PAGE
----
Immediately after their second Super Bowl win the Ravens were faced with the question of how to keep Joe Flacco, who had been voted Super Bowl MVP and posted an extraordinary pre-season. Having failed to reach a deal the previous off-season, the team now had little leverage: they had to meet Flacco’s terms or he would be a free agent. With the untested Tyrod Taylor as backup, that wasn’t viable. The Ravens signed Flacco to a deal making him the highest-paid QB in the league.
For critics of the Flacco deal, the result was that there was no cap room to sign players to support him. The counter argument is that the Ravens had the money to put playmakers around their quarterback but simply failed to do so. The Ravens’ first four draft picks in 2013 went on the defensive side of the ball and Flacco’s go-to receiver from the Super Bowl run, Anquan Boldin, was traded to San Francisco.
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Breshad Perriman will go down as a draft bust.
In 2014, the first three picks again went on the defense. A year later, the Ravens finally used a number one pick on a wide receiver but the player they chose, Breshad Perriman, proved to be injury prone and struggled to make catches.
Lack of weapons
Whatever the verdict – an unlucky front office or a complacent one – the result was five seasons of mediocrity and an overall 40-40 record. After missing the playoffs in 2013, the Ravens returned in 2014, beating the Steelers in the Wild Card round before losing to the Patriots in New England, 35-31. Three years of playoff misses followed.
As the 2018 season approaches, Harbaugh is seen as being on the ‘hot seat’, along with the rest of his coaching staff. Meanwhile, 2018 will be Ozzie Newsome’s final one as general manager before he steps back and hands the role to his current deputy, Eric DeCosta.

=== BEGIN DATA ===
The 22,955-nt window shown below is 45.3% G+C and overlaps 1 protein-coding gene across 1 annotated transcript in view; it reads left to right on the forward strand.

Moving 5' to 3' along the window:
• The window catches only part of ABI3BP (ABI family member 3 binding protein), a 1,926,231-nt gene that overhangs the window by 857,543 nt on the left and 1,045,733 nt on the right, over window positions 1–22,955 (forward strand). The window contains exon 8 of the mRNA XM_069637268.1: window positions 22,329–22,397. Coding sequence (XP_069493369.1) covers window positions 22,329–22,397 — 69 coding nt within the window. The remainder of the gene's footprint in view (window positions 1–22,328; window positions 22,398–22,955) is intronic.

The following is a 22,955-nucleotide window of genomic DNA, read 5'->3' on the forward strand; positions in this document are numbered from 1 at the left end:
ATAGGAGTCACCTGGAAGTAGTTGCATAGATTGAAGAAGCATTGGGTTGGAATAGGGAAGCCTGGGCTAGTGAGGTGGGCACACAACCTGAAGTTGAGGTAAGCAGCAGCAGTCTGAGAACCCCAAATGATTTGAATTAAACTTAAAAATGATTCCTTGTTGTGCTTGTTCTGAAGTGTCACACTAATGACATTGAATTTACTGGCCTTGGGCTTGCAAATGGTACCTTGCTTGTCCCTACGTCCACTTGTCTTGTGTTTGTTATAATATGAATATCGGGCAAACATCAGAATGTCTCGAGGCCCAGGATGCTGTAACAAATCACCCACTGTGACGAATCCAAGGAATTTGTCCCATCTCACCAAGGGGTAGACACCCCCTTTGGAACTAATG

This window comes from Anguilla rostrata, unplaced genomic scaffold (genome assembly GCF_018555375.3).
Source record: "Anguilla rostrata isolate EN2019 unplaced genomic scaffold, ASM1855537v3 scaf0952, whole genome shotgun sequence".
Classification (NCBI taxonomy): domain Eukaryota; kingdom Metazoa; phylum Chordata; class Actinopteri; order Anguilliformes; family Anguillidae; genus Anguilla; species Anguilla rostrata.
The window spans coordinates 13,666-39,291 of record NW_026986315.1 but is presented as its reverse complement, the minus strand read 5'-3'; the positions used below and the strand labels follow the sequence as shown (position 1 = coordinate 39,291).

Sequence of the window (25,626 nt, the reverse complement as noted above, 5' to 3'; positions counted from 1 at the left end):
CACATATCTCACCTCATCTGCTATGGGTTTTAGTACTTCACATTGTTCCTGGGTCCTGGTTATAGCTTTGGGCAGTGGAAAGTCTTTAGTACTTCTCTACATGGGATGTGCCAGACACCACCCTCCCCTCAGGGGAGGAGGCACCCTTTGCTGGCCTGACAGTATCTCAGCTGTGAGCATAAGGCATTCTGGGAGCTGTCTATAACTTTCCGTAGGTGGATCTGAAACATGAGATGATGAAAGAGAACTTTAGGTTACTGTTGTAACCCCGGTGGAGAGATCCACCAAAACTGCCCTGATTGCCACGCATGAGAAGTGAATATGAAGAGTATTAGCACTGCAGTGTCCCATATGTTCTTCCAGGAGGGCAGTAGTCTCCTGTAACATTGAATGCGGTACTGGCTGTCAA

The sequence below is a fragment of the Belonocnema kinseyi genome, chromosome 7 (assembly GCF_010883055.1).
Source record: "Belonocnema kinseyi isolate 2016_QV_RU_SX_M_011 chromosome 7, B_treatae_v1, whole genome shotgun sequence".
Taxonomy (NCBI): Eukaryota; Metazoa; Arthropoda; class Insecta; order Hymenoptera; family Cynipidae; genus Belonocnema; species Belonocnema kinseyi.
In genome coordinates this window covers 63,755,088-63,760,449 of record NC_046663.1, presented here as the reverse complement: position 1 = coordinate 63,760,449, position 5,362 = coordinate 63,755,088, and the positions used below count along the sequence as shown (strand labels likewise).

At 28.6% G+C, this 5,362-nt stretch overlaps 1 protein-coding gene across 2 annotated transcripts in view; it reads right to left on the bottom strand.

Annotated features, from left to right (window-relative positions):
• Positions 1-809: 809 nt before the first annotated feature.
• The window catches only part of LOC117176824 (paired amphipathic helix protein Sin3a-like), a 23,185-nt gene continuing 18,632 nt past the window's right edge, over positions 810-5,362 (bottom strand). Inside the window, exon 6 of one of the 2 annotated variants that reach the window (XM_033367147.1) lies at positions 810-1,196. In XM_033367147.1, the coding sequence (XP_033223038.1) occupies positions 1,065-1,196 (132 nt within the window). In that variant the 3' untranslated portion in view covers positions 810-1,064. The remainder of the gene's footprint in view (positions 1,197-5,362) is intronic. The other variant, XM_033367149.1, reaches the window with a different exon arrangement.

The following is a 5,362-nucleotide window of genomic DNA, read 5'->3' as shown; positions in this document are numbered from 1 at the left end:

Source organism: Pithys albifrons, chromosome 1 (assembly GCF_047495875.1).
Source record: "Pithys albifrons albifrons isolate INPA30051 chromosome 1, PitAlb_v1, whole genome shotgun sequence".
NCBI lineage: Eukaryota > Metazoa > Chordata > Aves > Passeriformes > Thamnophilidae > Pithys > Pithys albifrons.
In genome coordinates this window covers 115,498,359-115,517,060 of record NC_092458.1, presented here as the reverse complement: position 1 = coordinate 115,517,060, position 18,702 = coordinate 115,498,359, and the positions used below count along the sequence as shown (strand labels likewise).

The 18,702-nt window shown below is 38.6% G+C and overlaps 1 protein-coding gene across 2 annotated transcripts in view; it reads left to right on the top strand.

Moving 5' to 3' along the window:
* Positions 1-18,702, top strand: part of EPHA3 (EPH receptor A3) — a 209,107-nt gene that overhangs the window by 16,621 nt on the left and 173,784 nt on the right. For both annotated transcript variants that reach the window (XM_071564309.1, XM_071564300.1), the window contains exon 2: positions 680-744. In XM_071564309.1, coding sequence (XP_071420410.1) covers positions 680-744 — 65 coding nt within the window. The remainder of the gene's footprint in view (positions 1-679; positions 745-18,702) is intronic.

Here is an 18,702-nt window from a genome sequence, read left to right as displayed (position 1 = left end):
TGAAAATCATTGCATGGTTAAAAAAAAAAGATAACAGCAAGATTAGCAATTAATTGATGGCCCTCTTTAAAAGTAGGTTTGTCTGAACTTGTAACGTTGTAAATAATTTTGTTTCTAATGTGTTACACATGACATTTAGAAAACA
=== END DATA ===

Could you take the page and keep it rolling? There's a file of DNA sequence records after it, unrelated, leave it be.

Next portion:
There’s a lot on the line but it’s also fair to say that the Ravens haven’t been out of contention over the last few years. In 2014, against the Patriots, the Ravens twice led by 14 points and had plenty of chances to win. They were out of contention in 2015 but could have made the playoffs a year later, but for a narrow defeat in Pittsburgh in week 16. In 2017, a blown coverage at the end of the final regular season game, against the Bengals, cost them a playoff place.
The Ravens have never been a team that sets the pace in the race for the playoffs. Both Super Bowl-winning teams were Wild Card teams, after all. While the team’s leadership talks about the goal being to win the division and earn some home playoff games, the reality is more pragmatic: get there any way you can and hope you get hot in the playoffs.
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Owen Daniels catches a TD against New England in the 2014 Division Playoffs.
Just good enough
That’s not a bad strategy in today’s NFL, where only the Patriots have had perennial success, year-in, year-out, but it’s frustrating when the team isn’t quite good enough to get to the playoffs and have a chance at a run. The Ravens need to find a way to return to the team they were between 2008-2012 – a consistent playoff team that always seemed like they could make a run if the breaks fell their way.
The 2018 Ravens have a solid defense and more offensive potential than they’ve had in a long time – but potential doesn’t always come to fruition. The team drafted a quarterback in the first round, Lamar Jackson, as the heir to Joe Flacco. Jackson, a speedy, electrifying player, is expected to develop behind Flacco for at least a year before starting but he has at least got people excited about the future.
The receiving corps has been overhauled too. Out go Mike Wallace, Jeremy Maclin and Michael Campanaro and in come Michael Crabtree, John Brown and Willie Snead. The Ravens also added two receiving tight ends in the draft – Hayden Hurst and Mark Andrews.
The last few seasons have been frustrating ones for a Ravens fanbase accustomed to success. It’s always worth remembering that it could be much, much worse. Since the franchise was brought back in 1998, the Cleveland Browns have gone 88-216 and made the playoffs just once. They lost to the Steelers.
Top photo: Keith Allison